One of the thorniest issue many divers and freedivers are embarrassed to discuss. Thus, let us take liberty of destroying myths and opening the veil of secrecy of this process. Very natural process by the way, so there is a spoiler – we support pee with no regrets.
There is a well-known expression in the diving community:
“There are those who pee in a wetsuit, and those who say they do not pee.”
Sure, no one can say with 100% of confidence whether it is true or not and still there are many misconceptions about physiology that we would like to clarify.
Drink less water before diving to avoid peeing in the wetsuit
In no case is it recommended to dive in being dehydrated! In diving, dehydration increases the likelihood of decompression sickness. In freediving, dehydration and thickening of the blood reduces the oxygen capacity of the blood. Dehydration also leads to headaches and complicates equalization. It is really harmful and dangerous practice, so never try to avoid drinking water before your diving/freediving session. Moreover, having a bottle of fresh water at the buoy and drinking at least several sips after each dive can be a very useful habit, which helps you to feel good during your dives.
We lose a lot of liquid from the body while diving, because our bodies naturally tend to produce urine when immersed in water. This physiological effect is called immersion diuresis. Peripheral vasoconstriction is activated in the body when you descend into water that is colder than the ambient temperature. Redistribution of blood from the limbs to the central organs and the pulmonary circulation occurs. Your body interprets this as an overload of fluid in the body. The kidneys receive a signal about the production of urine to get rid of excess fluid and your brain says that it’s time to empty the bladder. So the desire to write while diving is a natural physiological need.
One more reason to drink water is when the body is dehydrated urine has a stronger smell and color. So do a favor for yourself and others – drink more water!
I can hold out a little longer
Fighting urination can lead to infection of the urinary tract or bladder, especially in women. This is an extremely painful condition. After all, you would not want to engage in treatment, being somewhere in remote places of the planet, where doctors and necessary medicines may not be available.
In addition, it is very difficult to relax and prepare well for a dive with a full bladder. In this case, there can be no talk of any comfortable diving and unity with the ocean. So relax and answer the call of nature!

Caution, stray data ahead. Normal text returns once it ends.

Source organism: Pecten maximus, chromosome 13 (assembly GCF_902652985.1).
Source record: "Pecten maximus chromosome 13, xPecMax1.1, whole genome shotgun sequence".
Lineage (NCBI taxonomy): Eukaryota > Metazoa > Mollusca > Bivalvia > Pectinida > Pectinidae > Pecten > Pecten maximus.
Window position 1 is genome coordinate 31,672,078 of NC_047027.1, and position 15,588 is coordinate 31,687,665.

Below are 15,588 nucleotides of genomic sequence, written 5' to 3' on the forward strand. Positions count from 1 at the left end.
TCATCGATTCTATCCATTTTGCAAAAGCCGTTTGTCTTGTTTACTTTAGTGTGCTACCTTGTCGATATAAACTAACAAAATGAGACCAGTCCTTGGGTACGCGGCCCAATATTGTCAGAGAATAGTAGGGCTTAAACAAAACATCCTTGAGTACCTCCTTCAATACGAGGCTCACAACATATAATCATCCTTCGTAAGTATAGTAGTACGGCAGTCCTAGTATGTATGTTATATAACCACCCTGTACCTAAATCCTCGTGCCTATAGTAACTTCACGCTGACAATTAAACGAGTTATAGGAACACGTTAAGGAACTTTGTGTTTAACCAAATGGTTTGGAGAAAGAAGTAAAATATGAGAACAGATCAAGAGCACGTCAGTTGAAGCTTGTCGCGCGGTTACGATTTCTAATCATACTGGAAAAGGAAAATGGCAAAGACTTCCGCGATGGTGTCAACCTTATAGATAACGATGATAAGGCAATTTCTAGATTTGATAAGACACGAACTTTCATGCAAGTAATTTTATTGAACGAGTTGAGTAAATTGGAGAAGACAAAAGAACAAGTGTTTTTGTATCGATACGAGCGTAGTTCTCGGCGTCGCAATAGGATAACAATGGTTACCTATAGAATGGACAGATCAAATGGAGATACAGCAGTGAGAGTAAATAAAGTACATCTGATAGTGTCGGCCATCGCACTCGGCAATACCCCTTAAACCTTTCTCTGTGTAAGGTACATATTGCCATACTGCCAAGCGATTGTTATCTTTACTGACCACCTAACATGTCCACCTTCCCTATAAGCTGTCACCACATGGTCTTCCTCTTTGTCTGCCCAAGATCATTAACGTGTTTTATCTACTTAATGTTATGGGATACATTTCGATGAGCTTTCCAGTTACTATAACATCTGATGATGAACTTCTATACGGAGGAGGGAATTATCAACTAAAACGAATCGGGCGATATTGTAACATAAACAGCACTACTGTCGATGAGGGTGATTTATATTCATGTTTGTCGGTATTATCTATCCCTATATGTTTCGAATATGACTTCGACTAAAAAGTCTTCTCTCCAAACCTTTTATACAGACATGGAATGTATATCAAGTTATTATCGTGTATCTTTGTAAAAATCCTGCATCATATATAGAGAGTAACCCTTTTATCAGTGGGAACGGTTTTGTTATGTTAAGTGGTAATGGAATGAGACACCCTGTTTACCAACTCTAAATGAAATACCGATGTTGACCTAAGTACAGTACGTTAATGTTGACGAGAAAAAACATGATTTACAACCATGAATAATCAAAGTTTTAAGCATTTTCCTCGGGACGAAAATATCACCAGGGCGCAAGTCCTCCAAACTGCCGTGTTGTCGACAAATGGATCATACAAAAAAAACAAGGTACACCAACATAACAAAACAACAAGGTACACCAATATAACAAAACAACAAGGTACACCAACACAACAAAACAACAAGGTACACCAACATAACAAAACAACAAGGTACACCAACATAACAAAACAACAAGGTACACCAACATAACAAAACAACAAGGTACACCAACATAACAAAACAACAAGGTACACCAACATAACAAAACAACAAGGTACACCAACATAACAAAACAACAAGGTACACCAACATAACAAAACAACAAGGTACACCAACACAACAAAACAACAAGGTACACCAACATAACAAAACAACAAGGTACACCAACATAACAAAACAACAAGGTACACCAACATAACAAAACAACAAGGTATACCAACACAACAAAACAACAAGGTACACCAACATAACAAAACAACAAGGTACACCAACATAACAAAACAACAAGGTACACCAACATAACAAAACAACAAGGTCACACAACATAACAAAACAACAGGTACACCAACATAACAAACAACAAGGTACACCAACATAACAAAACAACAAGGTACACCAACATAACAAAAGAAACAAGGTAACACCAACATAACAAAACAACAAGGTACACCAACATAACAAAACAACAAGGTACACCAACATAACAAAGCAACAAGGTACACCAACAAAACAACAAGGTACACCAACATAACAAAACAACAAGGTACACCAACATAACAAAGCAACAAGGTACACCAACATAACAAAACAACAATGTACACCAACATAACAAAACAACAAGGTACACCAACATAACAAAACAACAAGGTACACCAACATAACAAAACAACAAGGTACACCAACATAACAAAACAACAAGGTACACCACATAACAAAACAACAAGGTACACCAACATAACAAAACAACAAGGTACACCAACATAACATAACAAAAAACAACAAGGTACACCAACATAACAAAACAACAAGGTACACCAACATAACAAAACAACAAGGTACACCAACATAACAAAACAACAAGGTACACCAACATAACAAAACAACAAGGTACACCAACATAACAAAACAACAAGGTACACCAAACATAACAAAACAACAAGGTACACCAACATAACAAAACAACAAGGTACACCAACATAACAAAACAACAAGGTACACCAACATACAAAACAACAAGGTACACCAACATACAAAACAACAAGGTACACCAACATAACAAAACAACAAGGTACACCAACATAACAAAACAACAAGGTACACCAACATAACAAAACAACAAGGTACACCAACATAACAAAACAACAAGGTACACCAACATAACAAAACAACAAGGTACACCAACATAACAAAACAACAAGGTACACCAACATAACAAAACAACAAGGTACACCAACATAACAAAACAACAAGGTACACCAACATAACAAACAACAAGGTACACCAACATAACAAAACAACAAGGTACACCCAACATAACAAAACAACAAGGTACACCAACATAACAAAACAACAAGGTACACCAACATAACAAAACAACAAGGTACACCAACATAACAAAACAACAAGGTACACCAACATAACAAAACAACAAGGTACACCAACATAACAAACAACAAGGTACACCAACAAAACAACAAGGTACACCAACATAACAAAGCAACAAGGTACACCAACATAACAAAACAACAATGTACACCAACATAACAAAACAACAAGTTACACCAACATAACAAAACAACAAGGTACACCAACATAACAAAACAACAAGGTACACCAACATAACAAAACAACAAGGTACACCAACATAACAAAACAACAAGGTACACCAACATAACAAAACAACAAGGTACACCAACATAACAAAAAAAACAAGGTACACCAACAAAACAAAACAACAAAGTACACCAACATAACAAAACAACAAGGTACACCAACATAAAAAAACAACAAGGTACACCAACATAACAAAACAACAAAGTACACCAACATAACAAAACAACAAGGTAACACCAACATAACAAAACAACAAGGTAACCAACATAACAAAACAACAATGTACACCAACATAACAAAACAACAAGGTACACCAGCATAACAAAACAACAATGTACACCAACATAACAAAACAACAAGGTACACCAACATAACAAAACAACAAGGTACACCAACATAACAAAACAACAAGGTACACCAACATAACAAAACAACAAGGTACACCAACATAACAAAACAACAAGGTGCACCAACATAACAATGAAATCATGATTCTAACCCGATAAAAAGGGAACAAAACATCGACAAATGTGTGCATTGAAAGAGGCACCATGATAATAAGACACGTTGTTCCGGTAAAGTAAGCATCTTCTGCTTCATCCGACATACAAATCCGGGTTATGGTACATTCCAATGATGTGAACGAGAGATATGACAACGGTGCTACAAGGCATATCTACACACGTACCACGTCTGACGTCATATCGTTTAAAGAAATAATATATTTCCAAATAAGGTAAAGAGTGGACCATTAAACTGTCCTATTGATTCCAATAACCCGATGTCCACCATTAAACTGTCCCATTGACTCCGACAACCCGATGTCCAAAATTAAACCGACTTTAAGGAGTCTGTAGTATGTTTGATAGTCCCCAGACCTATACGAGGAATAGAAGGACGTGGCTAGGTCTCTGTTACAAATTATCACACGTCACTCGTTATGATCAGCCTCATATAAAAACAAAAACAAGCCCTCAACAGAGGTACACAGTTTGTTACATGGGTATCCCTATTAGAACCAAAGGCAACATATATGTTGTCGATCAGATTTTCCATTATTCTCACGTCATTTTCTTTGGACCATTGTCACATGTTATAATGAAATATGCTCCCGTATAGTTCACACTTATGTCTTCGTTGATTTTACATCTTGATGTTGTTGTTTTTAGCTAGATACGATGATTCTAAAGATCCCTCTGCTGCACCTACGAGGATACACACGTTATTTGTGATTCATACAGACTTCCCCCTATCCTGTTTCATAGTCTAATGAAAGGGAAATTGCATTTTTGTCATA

Urine can damage the wetsuit
Urine won’t ruin your wetsuit and it won’t stick out. However, it is obvious that after use the suit must be thoroughly washed. Although urine does not damage it, a dirty unwashed wetsuit can cause a skin condition similar to dermatitis. Well, it just smells bad.
Urination helps keep you warm
Another myth we would like to break is now from the other side: quite often supporters of peeing can describe how urinating while diving can make a cold dive much warmer. Unfortunately, these effects are temporary and counterproductive.
Warm urine leads your body astray that you are no longer in a cold environment. Therefore, when fresh cold water enters your suit again your body is not ready. Now you feel even colder than before and your body must expend additional energy to heat this cold water again. So don’t put much hope on this way to keep warm, it won’t work.
Now after we’ve covered some of the myths and misconceptions, let’s talk about some of the methods and recommendations associated with urinating while diving to make it more comfortable and clean.
- Always flush! Don’t wait until you reach the beach or boat. Pull off the wetsuit around your neck and arms to rinse it with water as much as possible. In this regard freedivers’ separate wetsuits are much more convenient than single-piece wetsuits. You can simply sail away from the buoy, unfasten your jacket and pull off the top of your pants a little. After peeing out you can easily fasten everything back and return to the buoy.
- Try to make work done at the beginning of a scuba dive or at the beginning of a session on a buoy if you are freediver. Don’t endure waiting for the end. This will give more opportunity and time for flushing urine from a wetsuit.
- Avoid foods that make urine extra-odorous, such as asparagus, brussels sprouts, onions, garlic and salmon.
- Rinse your suit well after every dive! You can add an antiseptic to water, for example, Detol. If the suit still has a specific smell you can use special detergents for wetsuits which are sold in diving equipment stores. Or maybe it’s just time to buy a new suit?
Always enjoy your time in water, do whatever you need to be comfortable and relax!